In a speech he gave in New Hampshire back in June, Obama singled out the role of lobbyists in the process. As the Chicago Tribune reported at the time, Obama “sought to make the case that the culture of influence in Washington affects the pocketbooks of Americans in myriad ways, from drug prices to student-loan interest rates — both of which, he argued, are inflated through industry manipulation of public policy.”
The story went on to quote Obama, saying: “What’s most outrageous is not the morally offensive conduct on behalf of these lobbyists and legislators, but the morally offensive laws and decisions that get made as a result.”
The above is hypocrisy, below is delusion:
Sen. Barack Obama’s campaign manager said this week that a “hidden vote” by young caucusgoers that doesn’t show up in public opinion polls will push him ahead in Iowa’s Democratic caucus race.
“… Polls consistently underrepresent in Iowa, and elsewhere, the strength” of Obama’s support, David Plouffe wrote in a memo to supporters on Saturday – the same day an article in The Des Moines Register outlined how Obama’s support has not significantly grown since he announced his candidacy in February.
But that is a strategy that has not worked in the past.
Former Vermont Gov. Howard Dean’s 2004 campaign heavily courted young, first-time caucusgoers, but the candidate finished in third place.
“The reality is, (Obama’s) support is what I would consider light,” said Ann Selzer, president of Selzer & Co., the Des Moines opinion research company that conducts the Iowa Poll for the Register.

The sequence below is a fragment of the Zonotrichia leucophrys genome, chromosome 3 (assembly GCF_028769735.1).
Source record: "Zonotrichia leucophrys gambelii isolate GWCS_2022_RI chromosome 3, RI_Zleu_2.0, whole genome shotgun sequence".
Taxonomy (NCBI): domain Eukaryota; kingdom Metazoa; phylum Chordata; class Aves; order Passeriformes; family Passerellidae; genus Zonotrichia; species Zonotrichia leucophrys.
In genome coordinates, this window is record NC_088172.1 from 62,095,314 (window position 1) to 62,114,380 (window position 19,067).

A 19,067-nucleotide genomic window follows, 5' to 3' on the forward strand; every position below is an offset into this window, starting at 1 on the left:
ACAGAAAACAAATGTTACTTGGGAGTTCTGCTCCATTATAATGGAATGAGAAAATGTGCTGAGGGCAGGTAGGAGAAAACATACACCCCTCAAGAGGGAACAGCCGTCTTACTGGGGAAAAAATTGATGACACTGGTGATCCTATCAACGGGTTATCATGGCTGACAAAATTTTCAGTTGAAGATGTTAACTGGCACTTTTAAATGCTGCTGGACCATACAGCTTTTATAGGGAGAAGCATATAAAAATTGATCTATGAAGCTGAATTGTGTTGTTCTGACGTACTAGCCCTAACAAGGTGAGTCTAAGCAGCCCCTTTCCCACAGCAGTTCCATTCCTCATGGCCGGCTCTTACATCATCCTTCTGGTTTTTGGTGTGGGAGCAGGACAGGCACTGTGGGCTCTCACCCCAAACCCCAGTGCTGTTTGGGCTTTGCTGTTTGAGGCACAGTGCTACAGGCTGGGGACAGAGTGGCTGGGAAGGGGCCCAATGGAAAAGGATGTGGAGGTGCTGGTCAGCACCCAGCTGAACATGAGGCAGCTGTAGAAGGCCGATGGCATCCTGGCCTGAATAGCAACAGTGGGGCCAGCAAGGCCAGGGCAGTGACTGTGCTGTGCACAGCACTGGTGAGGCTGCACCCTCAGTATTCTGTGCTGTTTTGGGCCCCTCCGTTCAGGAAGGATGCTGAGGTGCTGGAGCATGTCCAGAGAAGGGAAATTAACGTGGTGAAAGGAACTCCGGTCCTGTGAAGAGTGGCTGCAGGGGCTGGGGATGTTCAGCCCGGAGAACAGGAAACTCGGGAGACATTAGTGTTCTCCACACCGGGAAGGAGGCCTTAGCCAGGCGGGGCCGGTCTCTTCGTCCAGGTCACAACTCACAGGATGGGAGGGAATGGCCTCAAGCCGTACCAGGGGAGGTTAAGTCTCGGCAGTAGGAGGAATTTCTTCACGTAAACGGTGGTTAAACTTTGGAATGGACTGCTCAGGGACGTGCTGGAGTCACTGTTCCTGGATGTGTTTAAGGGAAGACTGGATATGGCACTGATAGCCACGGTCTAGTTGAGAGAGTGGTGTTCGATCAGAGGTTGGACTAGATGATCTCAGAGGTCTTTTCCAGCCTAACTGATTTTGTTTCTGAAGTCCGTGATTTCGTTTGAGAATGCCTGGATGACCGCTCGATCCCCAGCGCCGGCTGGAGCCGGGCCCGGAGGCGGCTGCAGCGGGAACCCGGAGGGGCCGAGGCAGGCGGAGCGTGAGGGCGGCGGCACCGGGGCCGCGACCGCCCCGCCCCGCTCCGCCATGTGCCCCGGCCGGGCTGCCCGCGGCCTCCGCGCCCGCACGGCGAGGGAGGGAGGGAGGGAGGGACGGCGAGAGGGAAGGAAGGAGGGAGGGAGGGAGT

“It is heavy with younger people, and it is heavy with people who are registered independent. In the past, we have found them less likely to show up and be a part of this.”
Plouffe said pollsters often skip young voters because they are more mobile, which means they are less likely to be at home in the early evening, when most polls are conducted.
“So all of these state and national surveys have and will continue to underrepresent Barack’s core support – in effect, his hidden vote in each of these pivotal early states,” Plouffe wrote in the memo.
Although it’s possible that young voters could be underrepresented, a study from the Pew Research Center suggests it’s unlikely. The independent research group’s report shows little evidence that cell phone-only users produce inaccurate opinion polls.
Michelle Obama told a crowd in Davenport this week that winning in Iowa is essential to her husband’s campaign, the Quad City Times reported.
“Iowa will make the difference,” Michelle Obama said. “If Barack doesn’t win Iowa, it’s just a dream, but if we win Iowa, then we can move the world as it should be. And we need your help in making that happen so join me.”
Meanwhile in no bull New York a reporter for the New York Observer catches the lack of life for the Obama campaign:
At the Clinton Global Initiative yesterday, I ran into Hillary Clinton fund-raiser and aspiring Bloomberg successor John Catsimatidis. When I told him I was on my way to an event for Barack Obama, Catsimatidis said, “Is he still running?”